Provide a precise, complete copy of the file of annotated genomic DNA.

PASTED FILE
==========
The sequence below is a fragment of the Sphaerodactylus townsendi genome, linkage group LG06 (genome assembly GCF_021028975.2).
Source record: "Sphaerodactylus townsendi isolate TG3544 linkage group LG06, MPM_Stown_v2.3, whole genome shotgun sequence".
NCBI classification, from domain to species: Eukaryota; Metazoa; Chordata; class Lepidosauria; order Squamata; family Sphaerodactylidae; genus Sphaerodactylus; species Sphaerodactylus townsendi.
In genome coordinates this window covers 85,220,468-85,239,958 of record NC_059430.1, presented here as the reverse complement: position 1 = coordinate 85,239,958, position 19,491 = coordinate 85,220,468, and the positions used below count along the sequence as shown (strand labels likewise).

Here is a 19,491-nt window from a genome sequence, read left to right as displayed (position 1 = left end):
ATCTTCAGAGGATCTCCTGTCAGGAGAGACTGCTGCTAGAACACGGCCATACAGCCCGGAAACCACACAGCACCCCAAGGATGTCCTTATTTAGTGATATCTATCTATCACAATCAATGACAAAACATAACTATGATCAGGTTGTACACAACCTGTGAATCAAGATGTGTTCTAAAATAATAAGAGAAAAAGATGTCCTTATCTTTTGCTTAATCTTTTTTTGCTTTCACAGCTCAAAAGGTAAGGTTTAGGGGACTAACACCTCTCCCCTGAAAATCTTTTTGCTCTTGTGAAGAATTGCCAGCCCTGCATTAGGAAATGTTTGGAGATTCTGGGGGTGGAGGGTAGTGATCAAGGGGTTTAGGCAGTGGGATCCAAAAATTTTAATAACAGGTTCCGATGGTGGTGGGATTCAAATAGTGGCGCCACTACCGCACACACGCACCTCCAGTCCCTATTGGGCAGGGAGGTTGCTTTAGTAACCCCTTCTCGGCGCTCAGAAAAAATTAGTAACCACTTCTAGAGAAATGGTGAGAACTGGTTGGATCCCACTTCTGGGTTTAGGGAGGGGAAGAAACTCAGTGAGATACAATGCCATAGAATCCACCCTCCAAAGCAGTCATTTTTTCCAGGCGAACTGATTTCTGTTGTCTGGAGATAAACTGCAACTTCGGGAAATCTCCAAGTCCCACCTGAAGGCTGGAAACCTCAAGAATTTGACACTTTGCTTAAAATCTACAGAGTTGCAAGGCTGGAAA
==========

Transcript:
The sequence below is a fragment of the Sphaerodactylus townsendi genome, linkage group LG06 (genome assembly GCF_021028975.2).
Source record: "Sphaerodactylus townsendi isolate TG3544 linkage group LG06, MPM_Stown_v2.3, whole genome shotgun sequence".
NCBI classification, from domain to species: Eukaryota; Metazoa; Chordata; class Lepidosauria; order Squamata; family Sphaerodactylidae; genus Sphaerodactylus; species Sphaerodactylus townsendi.
In genome coordinates this window covers 85,220,468-85,239,958 of record NC_059430.1, presented here as the reverse complement: position 1 = coordinate 85,239,958, position 19,491 = coordinate 85,220,468, and the positions used below count along the sequence as shown (strand labels likewise).

Here is a 19,491-nt window from a genome sequence, read left to right as displayed (position 1 = left end):
ATCTTCAGAGGATCTCCTGTCAGGAGAGACTGCTGCTAGAACACGGCCATACAGCCCGGAAACCACACAGCACCCCAAGGATGTCCTTATTTAGTGATATCTATCTATCACAATCAATGACAAAACATAACTATGATCAGGTTGTACACAACCTGTGAATCAAGATGTGTTCTAAAATAATAAGAGAAAAAGATGTCCTTATCTTTTGCTTAATCTTTTTTTGCTTTCACAGCTCAAAAGGTAAGGTTTAGGGGACTAACACCTCTCCCCTGAAAATCTTTTTGCTCTTGTGAAGAATTGCCAGCCCTGCATTAGGAAATGTTTGGAGATTCTGGGGGTGGAGGGTAGTGATCAAGGGGTTTAGGCAGTGGGATCCAAAAATTTTAATAACAGGTTCCGATGGTGGTGGGATTCAAATAGTGGCGCCACTACCGCACACACGCACCTCCAGTCCCTATTGGGCAGGGAGGTTGCTTTAGTAACCCCTTCTCGGCGCTCAGAAAAAATTAGTAACCACTTCTAGAGAAATGGTGAGAACTGGTTGGATCCCACTTCTGGGTTTAGGGAGGGGAAGAAACTCAGTGAGATACAATGCCATAGAATCCACCCTCCAAAGCAGTCATTTTTTCCAGGCGAACTGATTTCTGTTGTCTGGAGATAAACTGCAACTTCGGGAAATCTCCAAGTCCCACCTGAAGGCTGGAAACCTCAAGAATTTGACACTTTGCTTAAAATCTACAGAGTTGCAAGGCTGGAAA